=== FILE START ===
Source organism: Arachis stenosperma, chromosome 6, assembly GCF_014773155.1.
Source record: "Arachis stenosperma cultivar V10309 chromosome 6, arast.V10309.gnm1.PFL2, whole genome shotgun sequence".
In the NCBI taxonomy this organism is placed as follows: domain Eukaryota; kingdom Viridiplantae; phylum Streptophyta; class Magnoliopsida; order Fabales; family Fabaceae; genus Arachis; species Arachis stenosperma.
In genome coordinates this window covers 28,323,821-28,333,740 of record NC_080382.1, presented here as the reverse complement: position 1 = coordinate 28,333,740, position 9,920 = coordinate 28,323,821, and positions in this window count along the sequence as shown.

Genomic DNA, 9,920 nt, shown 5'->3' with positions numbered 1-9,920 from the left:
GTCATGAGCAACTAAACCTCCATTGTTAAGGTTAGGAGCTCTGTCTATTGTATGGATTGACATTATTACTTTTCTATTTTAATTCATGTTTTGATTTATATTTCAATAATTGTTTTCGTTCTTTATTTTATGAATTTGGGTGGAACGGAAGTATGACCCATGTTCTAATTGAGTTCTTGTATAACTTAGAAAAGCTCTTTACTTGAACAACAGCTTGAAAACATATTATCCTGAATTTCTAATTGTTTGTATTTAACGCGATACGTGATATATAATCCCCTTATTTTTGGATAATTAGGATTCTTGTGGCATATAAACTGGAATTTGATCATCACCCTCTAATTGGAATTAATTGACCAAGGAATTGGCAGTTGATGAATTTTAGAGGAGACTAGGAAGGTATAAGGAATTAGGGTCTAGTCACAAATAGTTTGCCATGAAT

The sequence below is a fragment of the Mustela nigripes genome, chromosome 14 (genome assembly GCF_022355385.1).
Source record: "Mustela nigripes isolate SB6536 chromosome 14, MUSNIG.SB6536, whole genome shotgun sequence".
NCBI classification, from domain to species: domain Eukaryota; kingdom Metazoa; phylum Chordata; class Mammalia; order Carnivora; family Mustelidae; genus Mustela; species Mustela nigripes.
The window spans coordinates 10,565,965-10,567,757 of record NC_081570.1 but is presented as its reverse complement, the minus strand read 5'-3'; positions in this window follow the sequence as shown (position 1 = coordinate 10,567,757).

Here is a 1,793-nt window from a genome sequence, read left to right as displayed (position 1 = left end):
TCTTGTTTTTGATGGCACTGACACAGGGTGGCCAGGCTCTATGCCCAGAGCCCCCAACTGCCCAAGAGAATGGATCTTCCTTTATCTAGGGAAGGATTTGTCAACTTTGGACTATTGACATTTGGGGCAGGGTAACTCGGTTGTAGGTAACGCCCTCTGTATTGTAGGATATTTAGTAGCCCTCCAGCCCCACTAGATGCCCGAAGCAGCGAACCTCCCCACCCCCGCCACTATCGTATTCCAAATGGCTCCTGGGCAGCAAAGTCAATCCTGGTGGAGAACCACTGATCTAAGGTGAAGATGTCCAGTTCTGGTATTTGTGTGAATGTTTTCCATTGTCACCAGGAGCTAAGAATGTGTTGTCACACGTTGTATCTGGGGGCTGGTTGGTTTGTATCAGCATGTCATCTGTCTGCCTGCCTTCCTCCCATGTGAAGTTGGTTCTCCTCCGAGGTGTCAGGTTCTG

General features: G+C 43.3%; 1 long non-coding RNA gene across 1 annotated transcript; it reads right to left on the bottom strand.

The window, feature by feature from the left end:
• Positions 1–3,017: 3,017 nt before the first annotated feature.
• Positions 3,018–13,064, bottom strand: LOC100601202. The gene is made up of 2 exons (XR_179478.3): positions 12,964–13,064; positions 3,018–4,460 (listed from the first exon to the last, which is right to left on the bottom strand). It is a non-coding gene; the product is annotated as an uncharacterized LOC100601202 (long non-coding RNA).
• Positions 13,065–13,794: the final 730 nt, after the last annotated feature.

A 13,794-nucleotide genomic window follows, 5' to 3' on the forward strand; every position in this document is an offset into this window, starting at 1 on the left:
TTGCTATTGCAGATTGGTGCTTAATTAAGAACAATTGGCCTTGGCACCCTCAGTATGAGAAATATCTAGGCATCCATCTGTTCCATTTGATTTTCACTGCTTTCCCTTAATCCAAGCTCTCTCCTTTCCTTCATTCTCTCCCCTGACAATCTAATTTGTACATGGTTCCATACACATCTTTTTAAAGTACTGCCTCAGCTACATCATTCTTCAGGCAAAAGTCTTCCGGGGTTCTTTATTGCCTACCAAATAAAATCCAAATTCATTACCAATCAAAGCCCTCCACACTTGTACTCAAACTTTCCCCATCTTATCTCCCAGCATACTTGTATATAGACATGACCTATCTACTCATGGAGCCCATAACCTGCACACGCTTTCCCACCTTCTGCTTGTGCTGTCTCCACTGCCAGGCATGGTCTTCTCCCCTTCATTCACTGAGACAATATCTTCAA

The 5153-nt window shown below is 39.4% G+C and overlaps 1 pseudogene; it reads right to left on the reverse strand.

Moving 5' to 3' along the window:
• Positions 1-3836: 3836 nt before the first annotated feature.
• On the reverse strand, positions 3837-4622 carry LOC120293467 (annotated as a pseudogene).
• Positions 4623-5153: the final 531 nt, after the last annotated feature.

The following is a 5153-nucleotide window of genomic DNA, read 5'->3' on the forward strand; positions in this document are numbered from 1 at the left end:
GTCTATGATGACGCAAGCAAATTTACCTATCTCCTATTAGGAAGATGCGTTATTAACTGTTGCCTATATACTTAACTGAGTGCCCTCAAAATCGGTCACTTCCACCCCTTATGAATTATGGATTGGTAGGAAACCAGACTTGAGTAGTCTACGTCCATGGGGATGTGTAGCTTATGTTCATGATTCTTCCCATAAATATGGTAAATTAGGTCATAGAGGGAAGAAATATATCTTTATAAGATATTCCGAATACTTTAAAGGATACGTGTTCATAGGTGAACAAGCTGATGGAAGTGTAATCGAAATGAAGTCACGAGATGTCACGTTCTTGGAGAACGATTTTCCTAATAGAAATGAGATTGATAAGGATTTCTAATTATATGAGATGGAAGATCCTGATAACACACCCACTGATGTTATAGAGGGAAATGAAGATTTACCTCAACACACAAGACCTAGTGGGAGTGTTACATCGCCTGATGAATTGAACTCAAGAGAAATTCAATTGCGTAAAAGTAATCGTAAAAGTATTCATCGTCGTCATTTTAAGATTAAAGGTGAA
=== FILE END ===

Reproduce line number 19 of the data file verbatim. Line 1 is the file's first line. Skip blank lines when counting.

TTGCTATTGCAGATTGGTGCTTAATTAAGAACAATTGGCCTTGGCACCCTCAGTATGAGAAATATCTAGGCATCCATCTGTTCCATTTGATTTTCACTGCTTTCCCTTAATCCAAGCTCTCTCCTTTCCTTCATTCTCTCCCCTGACAATCTAATTTGTACATGGTTCCATACACATCTTTTTAAAGTACTGCCTCAGCTACATCATTCTTCAGGCAAAAGTCTTCCGGGGTTCTTTATTGCCTACCAAATAAAATCCAAATTCATTACCAATCAAAGCCCTCCACACTTGTACTCAAACTTTCCCCATCTTATCTCCCAGCATACTTGTATATAGACATGACCTATCTACTCATGGAGCCCATAACCTGCACACGCTTTCCCACCTTCTGCTTGTGCTGTCTCCACTGCCAGGCATGGTCTTCTCCCCTTCATTCACTGAGACAATATCTTCAA